An often intriguing book on religion and American politics, regardless of one’s ideological bent.

Pub Date: Nov. 15, 2013

ISBN: 978-1628711417

Page Count: 382

Publisher: Xulon Press

Review Posted Online: Dec. 18, 2013

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For Howard Zinn, long-time civil rights and anti-war activist, history and ideology have a lot in common. Since he thinks that everything is in someone's interest, the historian—Zinn posits—has to figure out whose interests he or she is defining/defending/reconstructing (hence one of his previous books, The Politics of History). Zinn has no doubts about where he stands in this "people's history": "it is a history disrespectful of governments and respectful of people's movements of resistance." So what we get here, instead of the usual survey of wars, presidents, and institutions, is a survey of the usual rebellions, strikes, and protest movements. Zinn starts out by depicting the arrival of Columbus in North America from the standpoint of the Indians (which amounts to their standpoint as constructed from the observations of the Europeans); and, after easily establishing the cultural disharmony that ensued, he goes on to the importation of slaves into the colonies. Add the laborers and indentured servants that followed, plus women and later immigrants, and you have Zinn's amorphous constituency. To hear Zinn tell it, all anyone did in America at any time was to oppress or be oppressed; and so he obscures as much as his hated mainstream historical foes do—only in Zinn's case there is that absurd presumption that virtually everything that came to pass was the work of ruling-class planning: this amounts to one great indictment for conspiracy. Despite surface similarities, this is not a social history, since we get no sense of the fabric of life. Instead of negating the one-sided histories he detests, Zinn has merely reversed the image; the distortion remains.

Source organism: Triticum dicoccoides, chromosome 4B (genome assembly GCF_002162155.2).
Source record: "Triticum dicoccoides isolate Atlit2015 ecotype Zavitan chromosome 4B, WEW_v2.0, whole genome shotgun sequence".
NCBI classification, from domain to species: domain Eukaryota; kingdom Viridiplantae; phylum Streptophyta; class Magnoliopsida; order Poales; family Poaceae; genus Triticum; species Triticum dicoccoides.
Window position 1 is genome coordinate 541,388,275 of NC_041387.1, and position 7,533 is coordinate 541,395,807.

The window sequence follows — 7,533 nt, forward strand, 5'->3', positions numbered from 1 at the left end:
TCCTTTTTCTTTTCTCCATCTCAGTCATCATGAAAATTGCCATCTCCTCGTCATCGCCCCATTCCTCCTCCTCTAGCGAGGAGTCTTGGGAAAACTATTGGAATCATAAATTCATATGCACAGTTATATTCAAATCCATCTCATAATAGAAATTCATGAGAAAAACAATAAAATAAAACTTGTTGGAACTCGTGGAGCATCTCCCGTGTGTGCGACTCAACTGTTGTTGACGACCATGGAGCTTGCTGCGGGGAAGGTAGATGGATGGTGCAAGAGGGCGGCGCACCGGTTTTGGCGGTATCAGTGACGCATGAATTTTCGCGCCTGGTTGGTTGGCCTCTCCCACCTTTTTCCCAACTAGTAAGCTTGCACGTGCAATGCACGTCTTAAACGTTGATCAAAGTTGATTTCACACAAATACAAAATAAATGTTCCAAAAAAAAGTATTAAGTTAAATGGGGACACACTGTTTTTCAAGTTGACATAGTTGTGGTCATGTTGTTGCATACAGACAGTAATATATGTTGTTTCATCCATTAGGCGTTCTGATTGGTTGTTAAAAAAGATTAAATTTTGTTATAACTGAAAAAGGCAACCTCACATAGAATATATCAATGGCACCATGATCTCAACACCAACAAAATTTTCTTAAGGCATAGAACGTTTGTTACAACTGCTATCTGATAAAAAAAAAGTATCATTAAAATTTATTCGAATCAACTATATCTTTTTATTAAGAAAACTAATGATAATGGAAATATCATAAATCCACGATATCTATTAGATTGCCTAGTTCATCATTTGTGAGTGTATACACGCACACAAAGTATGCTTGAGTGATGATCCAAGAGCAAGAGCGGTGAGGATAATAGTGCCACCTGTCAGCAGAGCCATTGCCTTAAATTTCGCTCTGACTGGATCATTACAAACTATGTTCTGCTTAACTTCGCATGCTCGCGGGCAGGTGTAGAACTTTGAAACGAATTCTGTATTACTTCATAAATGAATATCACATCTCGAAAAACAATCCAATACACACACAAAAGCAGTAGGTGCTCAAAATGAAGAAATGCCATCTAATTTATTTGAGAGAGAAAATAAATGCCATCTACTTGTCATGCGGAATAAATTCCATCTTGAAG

Pub Date: Jan. 1, 1979

ISBN: 0061965588

Page Count: 772

Publisher: Harper & Row

Review Posted Online: May 26, 2012

Kirkus Reviews Issue: Jan. 1, 1979

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Buffs of the Old West will enjoy Clavin’s careful research and vivid writing.